I wish Naomi Schaefer Riley had consulted with us, or at least looked at the resources available on InterfaithFamily.com, before the Washington Post published her story, Interfaith marriages are rising fast, but they’re failing fast too.
My main complaint about the article is that it cites no compelling evidence whatsoever to support the thesis of the title that interfaith marriages are failing fast. It is a common perception, to be sure, that interfaith marriages fail at rates higher than same faith marriages, but I have never been able to find reliable evidence to that effect. In addition to citing a 1993 paper (but not any data in it comparing inter- and intra-faith divorce rates), Riley says that “According to calculations based on the American Religious Identification Survey of 2001, people who had been in mixed-religion marriages were three times more likely to be divorced or separated than those who were in same-religion marriages.” Who made the calculations? Are they published some place – and available to be scrutinized?
It seems that Riley’s article was prompted by the notorious Reyes case in Chicago. We’ve blogged about that extreme case several times. It’s not fair to generalize to all interfaith marriages, however, from a case where the husband converts to Judaism, the couples splits up, and the husband then takes their child to church trailed by TV cameras.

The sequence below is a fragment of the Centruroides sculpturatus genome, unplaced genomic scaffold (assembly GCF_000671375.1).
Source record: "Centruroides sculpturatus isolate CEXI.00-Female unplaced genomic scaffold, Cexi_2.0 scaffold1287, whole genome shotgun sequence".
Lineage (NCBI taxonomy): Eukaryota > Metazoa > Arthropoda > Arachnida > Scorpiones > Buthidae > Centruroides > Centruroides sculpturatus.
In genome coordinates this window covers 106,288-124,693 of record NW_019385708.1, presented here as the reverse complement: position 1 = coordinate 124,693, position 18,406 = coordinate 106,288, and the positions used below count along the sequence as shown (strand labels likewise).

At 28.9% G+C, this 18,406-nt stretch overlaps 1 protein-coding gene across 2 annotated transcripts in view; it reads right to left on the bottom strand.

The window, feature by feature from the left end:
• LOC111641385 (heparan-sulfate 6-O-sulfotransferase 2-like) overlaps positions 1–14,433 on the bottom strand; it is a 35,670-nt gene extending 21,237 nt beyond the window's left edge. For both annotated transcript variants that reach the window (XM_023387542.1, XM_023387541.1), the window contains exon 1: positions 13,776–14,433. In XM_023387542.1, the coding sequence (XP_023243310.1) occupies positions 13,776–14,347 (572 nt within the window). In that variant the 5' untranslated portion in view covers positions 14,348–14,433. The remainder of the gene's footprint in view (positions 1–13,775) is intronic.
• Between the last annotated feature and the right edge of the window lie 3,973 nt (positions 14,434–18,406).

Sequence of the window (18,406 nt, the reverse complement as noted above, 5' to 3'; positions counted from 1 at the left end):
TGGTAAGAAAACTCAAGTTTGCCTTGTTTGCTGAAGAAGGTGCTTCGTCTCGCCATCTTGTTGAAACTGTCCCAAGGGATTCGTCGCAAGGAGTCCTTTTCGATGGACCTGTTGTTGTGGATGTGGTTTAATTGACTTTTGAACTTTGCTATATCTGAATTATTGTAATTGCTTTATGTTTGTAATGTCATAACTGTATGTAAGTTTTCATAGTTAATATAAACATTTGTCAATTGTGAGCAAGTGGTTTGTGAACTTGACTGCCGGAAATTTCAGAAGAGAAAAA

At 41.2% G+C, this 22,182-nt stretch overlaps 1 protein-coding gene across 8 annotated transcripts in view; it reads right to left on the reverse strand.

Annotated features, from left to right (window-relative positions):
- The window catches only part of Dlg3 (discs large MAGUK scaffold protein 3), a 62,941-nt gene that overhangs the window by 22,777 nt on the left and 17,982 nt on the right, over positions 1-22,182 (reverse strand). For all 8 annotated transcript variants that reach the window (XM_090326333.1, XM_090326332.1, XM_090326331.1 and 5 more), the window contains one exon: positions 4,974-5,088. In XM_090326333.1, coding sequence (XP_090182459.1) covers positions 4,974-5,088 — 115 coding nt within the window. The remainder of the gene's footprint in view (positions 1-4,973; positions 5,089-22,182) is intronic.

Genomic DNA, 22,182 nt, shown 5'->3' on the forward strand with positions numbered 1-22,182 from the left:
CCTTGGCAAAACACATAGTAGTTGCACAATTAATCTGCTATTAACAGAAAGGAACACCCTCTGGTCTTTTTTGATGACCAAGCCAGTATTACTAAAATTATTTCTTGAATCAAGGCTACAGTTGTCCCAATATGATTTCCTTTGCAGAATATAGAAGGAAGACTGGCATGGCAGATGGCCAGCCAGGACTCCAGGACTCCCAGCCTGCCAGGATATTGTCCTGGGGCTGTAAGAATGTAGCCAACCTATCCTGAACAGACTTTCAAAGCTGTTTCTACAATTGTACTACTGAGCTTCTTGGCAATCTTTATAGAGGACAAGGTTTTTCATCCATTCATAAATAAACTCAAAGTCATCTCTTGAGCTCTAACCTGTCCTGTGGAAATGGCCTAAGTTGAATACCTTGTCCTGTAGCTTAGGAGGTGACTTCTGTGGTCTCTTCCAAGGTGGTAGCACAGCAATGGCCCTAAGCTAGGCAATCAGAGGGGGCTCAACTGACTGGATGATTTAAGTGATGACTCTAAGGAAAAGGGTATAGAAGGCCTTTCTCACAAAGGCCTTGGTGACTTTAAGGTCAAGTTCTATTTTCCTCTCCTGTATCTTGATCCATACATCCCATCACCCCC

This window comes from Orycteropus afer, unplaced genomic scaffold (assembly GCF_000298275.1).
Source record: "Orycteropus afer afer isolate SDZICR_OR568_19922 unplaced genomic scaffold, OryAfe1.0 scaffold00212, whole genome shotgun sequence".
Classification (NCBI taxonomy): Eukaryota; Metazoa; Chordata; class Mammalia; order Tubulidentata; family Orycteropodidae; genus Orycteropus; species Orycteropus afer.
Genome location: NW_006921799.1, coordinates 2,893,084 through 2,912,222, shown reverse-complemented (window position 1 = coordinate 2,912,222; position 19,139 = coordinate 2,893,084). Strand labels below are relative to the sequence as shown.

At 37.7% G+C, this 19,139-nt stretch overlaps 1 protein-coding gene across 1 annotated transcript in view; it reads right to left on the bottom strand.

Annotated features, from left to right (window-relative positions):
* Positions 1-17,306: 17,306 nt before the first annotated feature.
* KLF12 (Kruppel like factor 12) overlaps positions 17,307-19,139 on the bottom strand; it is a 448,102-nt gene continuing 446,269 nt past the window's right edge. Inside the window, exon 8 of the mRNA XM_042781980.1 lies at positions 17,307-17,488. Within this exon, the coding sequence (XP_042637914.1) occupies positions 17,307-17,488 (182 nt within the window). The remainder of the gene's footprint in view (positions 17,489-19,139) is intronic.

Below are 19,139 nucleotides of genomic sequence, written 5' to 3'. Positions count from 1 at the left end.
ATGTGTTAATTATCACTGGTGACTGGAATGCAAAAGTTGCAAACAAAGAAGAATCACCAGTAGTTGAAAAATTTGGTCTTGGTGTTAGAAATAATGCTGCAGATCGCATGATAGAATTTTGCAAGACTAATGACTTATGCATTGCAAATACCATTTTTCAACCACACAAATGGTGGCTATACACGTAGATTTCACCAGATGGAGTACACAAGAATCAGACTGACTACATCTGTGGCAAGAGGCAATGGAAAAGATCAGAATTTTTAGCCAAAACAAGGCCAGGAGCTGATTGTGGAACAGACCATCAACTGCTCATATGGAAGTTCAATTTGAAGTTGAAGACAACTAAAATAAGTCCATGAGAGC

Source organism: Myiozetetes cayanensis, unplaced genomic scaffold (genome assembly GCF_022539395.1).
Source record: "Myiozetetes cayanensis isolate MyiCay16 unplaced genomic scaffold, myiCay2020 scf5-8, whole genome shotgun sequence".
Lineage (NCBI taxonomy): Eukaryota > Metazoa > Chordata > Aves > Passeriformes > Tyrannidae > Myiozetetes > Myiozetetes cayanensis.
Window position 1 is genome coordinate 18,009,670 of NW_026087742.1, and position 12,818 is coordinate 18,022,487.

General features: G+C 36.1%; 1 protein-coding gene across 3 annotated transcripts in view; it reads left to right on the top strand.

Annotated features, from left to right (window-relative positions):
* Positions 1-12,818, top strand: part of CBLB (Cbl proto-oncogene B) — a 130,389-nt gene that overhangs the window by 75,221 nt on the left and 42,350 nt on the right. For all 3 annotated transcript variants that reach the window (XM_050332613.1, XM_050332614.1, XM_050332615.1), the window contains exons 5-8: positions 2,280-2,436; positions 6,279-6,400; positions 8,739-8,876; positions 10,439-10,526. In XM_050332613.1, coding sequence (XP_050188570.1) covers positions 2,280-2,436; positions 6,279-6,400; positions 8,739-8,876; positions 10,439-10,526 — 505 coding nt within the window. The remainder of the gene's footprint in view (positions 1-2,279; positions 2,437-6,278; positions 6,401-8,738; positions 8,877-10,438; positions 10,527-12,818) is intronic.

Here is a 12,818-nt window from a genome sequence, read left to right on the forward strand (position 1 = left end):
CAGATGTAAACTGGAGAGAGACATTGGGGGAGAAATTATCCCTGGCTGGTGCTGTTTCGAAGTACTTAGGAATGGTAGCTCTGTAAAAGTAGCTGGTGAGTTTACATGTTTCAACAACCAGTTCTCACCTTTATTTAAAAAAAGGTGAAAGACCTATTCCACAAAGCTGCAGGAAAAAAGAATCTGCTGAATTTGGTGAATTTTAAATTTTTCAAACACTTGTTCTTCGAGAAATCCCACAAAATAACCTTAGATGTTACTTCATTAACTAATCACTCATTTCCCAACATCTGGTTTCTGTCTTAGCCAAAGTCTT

Last August we published a report on a study by Janice Aron, Interfaith Marriage Satisfaction Study Yields Answers and More Questions. Her conclusion:
The study found absolutely no difference in marital satisfaction between people who were married to partners of the same faith, and people married to partners of a different faith.
This is an interesting finding because it seems to herald a new trend in the psychological research in this area. There is a body of research supporting the idea that homogamous marriages tend to be happier than heterogamous ones, but some recent research like mine finds no difference. Perhaps this is the trend of the future. I am hoping it means Americans are becoming less suspicious about, and more accepting of, other religious views. Perhaps the more heterogamous our society becomes, the more we are forced to re-examine our assumptions about others.
It is commonly reported that the overall divorce rate in the United States is 50%. Young people are doubtless aware of that, but thankfully they continue to marry. As a practical matter, which Riley recognizes, young people in love are probably not going to be dissuaded from pursuing their interfaith relationships by calculations of a higher risk of divorce. I think it is unfortunate, though, to have yet another negative pall cast over intermarriage.
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